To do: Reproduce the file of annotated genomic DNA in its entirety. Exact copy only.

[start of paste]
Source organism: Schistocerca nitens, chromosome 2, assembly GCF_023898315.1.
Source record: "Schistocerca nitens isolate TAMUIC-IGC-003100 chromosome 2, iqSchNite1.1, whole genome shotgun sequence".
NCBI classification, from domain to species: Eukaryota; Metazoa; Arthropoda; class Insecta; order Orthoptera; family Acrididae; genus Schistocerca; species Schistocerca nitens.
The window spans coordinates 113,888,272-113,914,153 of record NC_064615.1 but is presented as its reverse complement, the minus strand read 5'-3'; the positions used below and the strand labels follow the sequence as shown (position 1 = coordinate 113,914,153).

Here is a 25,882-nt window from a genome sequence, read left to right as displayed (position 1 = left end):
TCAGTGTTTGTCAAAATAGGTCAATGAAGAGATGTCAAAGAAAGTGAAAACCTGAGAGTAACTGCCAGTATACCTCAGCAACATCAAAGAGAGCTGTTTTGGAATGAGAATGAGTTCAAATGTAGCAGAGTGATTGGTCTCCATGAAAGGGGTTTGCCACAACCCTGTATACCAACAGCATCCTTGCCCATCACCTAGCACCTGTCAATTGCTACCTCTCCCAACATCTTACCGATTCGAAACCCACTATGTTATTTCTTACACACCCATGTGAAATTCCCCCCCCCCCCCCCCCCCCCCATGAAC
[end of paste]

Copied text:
Source organism: Schistocerca nitens, chromosome 2, assembly GCF_023898315.1.
Source record: "Schistocerca nitens isolate TAMUIC-IGC-003100 chromosome 2, iqSchNite1.1, whole genome shotgun sequence".
NCBI classification, from domain to species: Eukaryota; Metazoa; Arthropoda; class Insecta; order Orthoptera; family Acrididae; genus Schistocerca; species Schistocerca nitens.
The window spans coordinates 113,888,272-113,914,153 of record NC_064615.1 but is presented as its reverse complement, the minus strand read 5'-3'; the positions used below and the strand labels follow the sequence as shown (position 1 = coordinate 113,914,153).

Here is a 25,882-nt window from a genome sequence, read left to right as displayed (position 1 = left end):
TCAGTGTTTGTCAAAATAGGTCAATGAAGAGATGTCAAAGAAAGTGAAAACCTGAGAGTAACTGCCAGTATACCTCAGCAACATCAAAGAGAGCTGTTTTGGAATGAGAATGAGTTCAAATGTAGCAGAGTGATTGGTCTCCATGAAAGGGGTTTGCCACAACCCTGTATACCAACAGCATCCTTGCCCATCACCTAGCACCTGTCAATTGCTACCTCTCCCAACATCTTACCGATTCGAAACCCACTATGTTATTTCTTACACACCCATGTGAAATTCCCCCCCCCCCCCCCCCCCCCCATGAAC